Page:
What is a ‘C corporation?’ It is a corporate organizational structure for operating a business that uses subchapter C of the Internal Revenue Code.
What is a corporation? It is an organizational structure. A legal entity with separate and distinct identity from its owners. They are created by state, or rather statutory law. Corporations have the same legal rights and responsibilities as individual persons.
Owners of corporations are called stockholders. The stockholders elect a board of directors to manage the corporation. The board of directors hires officers to run the day-to-day operations. Because it is a separate legal entity, a corporation can enter into contracts, own property, and be sued in its own name.
Corporations offer limited liability protection for their stockholder owners. Stockholders can dissolve a corporation. When this happens, assets are either liquidated or distributed among its stockholders according to their ownership interests. A certificate of dissolution is normally filed with the Secretary of State.
C corporations offer several advantages for businesses including the fact that they are taxed separately from their stockholder owners. The corporation itself files tax form 1120.
But a corporation may optionally elect the ‘S’ income tax classification.
Since 2018 the income tax rate for ‘C’ corporations is 21 percent. Their audit profile is much lower than an S corporation. All income tax rules are set by Congress and can change at any time.
If you earn money from a C corporation, you will get a W-2 statement. This can be important when trying to qualify for a loan. You can also list the stock as an asset on a personal financial statement.
Generous employee fringe benefits are available such as Health insurance, Pension plans, travel and housing expenses. In lieu of cash income, let a C corporation expense and fund your lifestyle.
Who can be a stockholder in a C Corporation?
Residents of any country, an LLC, another C corporation, a Partnership, an S corporation, a Living Trust, or a Business Trust.
C corporations may have an unlimited number of stockholders.
Qualified Small Business Stock (QSBS)
For small companies that qualify — stockholders who have held their stock for 5 years may be able to exclude their gain from federal tax. The maximum is roughly $10 million of gain. If you sell stock in less than five years, you can defer the gain by reinvesting into a new QSBS.
QSBS is also known as IRC Section 1202
Organization vs Tax Classification
Any corporation, limited liability company or business trust is an organizational structure. Yet they’re all eligible for ‘C’ income tax classification. The organization structure itself is independent. Both parts are connected as one.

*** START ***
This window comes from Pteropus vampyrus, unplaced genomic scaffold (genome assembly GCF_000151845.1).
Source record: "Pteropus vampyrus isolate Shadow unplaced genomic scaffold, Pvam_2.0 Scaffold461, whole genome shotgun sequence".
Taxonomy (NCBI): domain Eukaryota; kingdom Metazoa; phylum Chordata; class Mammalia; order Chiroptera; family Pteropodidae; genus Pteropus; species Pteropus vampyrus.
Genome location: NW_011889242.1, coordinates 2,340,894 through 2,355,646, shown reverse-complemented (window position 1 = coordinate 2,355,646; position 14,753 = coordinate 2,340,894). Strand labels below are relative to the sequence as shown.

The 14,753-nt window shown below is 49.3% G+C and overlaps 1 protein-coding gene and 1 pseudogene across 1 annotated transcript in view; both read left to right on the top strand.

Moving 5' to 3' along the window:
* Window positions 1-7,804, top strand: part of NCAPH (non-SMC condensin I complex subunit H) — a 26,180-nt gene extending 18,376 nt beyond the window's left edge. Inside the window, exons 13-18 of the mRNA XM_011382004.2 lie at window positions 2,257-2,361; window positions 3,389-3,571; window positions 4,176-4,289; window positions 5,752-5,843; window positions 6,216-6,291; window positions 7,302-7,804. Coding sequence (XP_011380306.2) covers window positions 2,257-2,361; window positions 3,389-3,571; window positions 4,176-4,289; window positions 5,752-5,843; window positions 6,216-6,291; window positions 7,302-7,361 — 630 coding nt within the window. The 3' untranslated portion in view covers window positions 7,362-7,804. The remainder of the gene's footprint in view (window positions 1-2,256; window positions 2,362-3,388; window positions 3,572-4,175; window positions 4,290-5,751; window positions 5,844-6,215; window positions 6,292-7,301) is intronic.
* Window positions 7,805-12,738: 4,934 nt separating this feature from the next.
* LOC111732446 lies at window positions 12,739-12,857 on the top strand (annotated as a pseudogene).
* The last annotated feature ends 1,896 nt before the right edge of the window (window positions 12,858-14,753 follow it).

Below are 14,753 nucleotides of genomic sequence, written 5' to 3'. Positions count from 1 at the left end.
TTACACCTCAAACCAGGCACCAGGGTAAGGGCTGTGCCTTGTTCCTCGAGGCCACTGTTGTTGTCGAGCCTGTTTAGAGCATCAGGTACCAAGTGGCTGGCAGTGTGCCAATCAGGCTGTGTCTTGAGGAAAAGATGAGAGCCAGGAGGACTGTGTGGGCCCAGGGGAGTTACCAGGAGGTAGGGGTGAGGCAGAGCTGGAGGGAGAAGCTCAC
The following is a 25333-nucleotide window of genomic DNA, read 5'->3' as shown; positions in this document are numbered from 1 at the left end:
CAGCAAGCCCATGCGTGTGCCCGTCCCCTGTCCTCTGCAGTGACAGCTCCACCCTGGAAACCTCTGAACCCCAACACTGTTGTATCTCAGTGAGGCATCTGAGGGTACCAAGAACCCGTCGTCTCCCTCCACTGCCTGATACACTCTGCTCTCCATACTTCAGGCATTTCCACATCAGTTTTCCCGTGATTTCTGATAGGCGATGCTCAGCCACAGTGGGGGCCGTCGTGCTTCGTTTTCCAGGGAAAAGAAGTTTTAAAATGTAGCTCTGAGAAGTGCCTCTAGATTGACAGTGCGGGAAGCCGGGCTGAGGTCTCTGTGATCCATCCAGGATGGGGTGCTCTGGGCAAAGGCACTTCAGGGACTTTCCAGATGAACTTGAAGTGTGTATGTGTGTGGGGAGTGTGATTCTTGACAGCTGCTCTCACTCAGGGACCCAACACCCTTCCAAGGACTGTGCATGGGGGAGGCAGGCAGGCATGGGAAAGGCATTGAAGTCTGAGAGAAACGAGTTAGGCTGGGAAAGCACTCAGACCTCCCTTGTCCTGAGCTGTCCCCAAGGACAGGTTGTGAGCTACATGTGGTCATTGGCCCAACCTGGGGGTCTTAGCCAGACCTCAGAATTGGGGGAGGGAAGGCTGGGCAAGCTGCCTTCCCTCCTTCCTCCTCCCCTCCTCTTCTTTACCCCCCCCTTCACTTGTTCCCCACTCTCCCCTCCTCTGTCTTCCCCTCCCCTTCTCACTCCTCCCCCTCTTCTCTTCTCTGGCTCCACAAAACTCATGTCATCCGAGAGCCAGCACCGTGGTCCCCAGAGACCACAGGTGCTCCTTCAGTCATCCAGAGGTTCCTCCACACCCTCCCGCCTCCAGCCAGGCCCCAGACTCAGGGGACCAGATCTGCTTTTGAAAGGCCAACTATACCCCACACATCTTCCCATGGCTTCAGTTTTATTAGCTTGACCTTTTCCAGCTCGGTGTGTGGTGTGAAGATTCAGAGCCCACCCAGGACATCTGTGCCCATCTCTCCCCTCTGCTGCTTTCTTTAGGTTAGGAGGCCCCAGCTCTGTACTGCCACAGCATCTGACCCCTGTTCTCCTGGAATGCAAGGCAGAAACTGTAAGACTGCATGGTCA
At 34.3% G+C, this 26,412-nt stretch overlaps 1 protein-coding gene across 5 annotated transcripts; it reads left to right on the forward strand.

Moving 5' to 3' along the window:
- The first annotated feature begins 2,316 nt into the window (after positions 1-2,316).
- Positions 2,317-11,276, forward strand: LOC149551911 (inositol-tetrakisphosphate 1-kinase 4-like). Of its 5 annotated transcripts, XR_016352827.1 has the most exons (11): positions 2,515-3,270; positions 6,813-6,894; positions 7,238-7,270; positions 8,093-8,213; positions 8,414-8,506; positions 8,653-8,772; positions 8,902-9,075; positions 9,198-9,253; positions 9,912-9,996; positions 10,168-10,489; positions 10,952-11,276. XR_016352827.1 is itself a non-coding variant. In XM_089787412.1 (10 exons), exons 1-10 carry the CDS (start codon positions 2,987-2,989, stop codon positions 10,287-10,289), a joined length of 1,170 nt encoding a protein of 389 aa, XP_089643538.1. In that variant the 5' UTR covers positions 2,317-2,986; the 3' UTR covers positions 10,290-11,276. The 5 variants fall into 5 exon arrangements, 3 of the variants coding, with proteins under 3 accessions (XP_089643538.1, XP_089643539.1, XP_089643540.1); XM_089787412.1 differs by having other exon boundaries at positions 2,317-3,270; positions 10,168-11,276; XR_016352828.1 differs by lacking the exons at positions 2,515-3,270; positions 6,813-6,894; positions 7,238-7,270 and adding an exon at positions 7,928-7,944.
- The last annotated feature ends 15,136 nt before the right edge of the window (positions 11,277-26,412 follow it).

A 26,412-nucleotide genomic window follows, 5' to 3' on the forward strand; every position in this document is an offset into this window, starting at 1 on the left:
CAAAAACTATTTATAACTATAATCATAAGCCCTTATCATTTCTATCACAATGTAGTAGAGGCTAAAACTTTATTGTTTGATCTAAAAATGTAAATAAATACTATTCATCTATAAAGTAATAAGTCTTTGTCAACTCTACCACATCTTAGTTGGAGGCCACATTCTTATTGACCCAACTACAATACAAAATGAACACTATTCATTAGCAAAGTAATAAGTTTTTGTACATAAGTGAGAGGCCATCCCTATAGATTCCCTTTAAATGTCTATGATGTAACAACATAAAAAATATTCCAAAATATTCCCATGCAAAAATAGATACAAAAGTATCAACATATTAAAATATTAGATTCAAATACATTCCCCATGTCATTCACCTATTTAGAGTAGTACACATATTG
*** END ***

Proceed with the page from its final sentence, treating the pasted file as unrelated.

What’s the ideal use of a corporation using the C classification? Where there is a potential for rapid growth and expansion. Where there is a need for easy issuance of stock to finance growth. This is typical of public companies listed on stock exchanges. These stockholders are generally not looking for income, they prefer long term appreciation.
In contrast, professionals selling ‘services’ who prefer income are subject to the double taxation mechanism. To avoid this you would elect the ‘S’ classification option.
C corporations are best suited for businesses selling ‘products’ with a high potential for growth.
Standard Corporation Risks
- Business identity theft – a serious problem that can have devastating consequences for companies of all sizes. Not only can it lead to financial losses, but it can also damage a company’s reputation and business relationships. In many cases, business identity theft occurs when an employee’s personal information is stolen and used to open new accounts or obtain credit in the business name. It is a standard disclaimer on most Secretary of State Business Portal websites.
- Corporate veil – the potential for a court to strip away owners limited liability in the event of debt or liability lawsuit. This can happen if the company is found to have engaged in fraudulent or illegal activity, comingled personal and business assets, or unable to pay its debts. Or the company has failed to keep all statutory records (about 90% of all). When the corporate veil is pierced, owners and directors can be held personally liable for its debts and liabilities. They might need to sell their personal assets to repay creditors.
- Annual Filing Obligation – corporations are required to file articles of incorporation with the secretary of state, a time-consuming and expensive process. Annual updates are required.
- Franchise Taxes – corporations in most every state are obligated to pay the annual franchise tax. If unpaid, taxes accrue until satisfied. Officers of the company can be held personally liable.
- Online Visible – any registered corporation is easily found on the internet and Secretary of state’s website. Also called the SOS business search. All relevant filing details are disclosed.
How to Get the Benefits of the C Corporation Without the Hassles
C Corporations do have many hassles. Here is a short list of them:
- Secretary of State Registration & Updates
- Resident Agents for Legal Service
- Statutory Recordkeeping for Veil Safety
- Franchise Taxes and Gross Receipts Tax
- Online Visibility of your Company Details
- Business Identity Theft
Fortunately, it is possible to get all of the benefits of a C Corporation without the hassles and risks. This is doable with a Business Trust Company, as it avoids all of the hassles and risks listed above and it’s private. Plus it involves less paperwork and can offer asset protection.
To learn more about the Business Trust Company GO HERE.